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Food Allergy in Dogs

By: Dr. Rosanna Marsalla

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Diagnosis

Diagnostic tests are needed to recognize food allergy and exclude other diseases that may cause similar symptoms. Tests may include:

  • A complete medical history and physical examination. Your veterinarian will examine the skin closely and inquire about your dog's dietary history. However, most animals that develop food allergy have not had a recent change in diet and have been eating the same food for a long period of time.

  • An elimination food trial. This test consists of identifying a diet that contains ingredients to which the pet has never been exposed and strict feeding of this food alone for 8 to 12 weeks. Food allergy is considered a possibility if the itchiness and scratching subside and your dog does not develop relapsing skin or ear infections during the food trial.

    Treatment

    Treatment for food allergy may include one or more of the following:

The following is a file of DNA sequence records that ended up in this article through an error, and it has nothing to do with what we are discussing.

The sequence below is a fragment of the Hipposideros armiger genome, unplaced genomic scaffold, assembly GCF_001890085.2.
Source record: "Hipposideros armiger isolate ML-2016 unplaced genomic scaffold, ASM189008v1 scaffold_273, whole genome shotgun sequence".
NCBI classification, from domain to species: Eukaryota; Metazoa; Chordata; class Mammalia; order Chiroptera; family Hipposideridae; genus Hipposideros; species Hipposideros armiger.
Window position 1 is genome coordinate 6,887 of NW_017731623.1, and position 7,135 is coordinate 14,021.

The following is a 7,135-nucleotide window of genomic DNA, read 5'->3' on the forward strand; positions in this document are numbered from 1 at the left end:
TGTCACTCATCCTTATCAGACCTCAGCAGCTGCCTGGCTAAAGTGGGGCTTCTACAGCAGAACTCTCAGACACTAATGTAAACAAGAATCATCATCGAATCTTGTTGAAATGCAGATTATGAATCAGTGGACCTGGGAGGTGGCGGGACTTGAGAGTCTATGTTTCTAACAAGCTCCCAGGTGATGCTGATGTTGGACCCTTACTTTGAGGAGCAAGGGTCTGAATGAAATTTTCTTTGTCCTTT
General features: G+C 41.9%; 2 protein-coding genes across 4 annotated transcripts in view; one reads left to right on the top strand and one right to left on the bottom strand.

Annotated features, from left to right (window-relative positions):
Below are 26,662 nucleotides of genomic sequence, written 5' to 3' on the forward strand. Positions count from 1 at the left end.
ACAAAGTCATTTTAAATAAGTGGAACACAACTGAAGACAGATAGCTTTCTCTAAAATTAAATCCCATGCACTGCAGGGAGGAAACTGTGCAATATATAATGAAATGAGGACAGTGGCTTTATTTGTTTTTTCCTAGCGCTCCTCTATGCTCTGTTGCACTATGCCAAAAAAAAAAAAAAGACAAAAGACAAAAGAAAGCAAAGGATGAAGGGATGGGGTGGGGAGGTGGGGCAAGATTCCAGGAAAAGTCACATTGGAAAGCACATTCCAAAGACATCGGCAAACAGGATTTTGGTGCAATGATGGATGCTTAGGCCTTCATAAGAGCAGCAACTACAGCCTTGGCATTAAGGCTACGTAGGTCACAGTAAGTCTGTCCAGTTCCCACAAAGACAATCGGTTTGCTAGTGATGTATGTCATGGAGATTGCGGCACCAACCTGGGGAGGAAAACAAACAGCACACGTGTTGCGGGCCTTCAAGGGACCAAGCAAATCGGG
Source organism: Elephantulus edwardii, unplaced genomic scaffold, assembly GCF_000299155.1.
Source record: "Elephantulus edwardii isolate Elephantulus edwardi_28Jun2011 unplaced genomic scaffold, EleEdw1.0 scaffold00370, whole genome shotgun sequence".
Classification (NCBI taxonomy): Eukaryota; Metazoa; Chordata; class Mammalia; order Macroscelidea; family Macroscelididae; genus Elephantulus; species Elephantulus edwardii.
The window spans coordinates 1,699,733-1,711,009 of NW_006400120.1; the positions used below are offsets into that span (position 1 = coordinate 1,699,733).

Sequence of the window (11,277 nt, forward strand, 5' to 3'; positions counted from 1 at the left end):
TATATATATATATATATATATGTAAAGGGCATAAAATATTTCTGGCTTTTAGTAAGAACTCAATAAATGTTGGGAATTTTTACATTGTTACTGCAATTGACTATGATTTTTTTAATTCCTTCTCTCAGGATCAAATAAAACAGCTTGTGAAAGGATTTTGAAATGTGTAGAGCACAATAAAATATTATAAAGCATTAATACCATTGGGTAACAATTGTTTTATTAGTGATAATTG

• Avoidance of the offending food or food ingredient
  • Antihistamines to decrease the itching
  • A newer therapy called Oclacitinib (Apoquel) has been very effective in control of itching in dogs with food allergies.
  • Treatment of secondary bacterial or yeast infections

    Home Care

    New food allergies can develop over time. If your dog was diagnosed previously with food allergy and has been well controlled with a special diet but once again is showing signs of allergic skin disease, he may have developed a new allergy. Under these circumstances, consult your veterinarian to determine whether a new allergy has developed or whether another disease is present.

    Another elimination food trial may be necessary to make this distinction. Patience and determination are important for the success of an elimination food trial. You and your family must be strict and be certain that no one "breaks" the food trial by giving the dog treats or table scraps. Strict compliance with the trial is essential for proper interpretation of the results. This means no treats like milk bones, rawhide bones or pig ears, no flavored medications (Heartgard Plus), and no flavored vitamins during the trial.

    Preventative Care

    A genetic predisposition seems to exist for food allergy. Based on their genetic constitution, some animals seem to be predisposed to development of food allergy. However, since the cause of food allergy is unknown, the disorder cannot be prevented.

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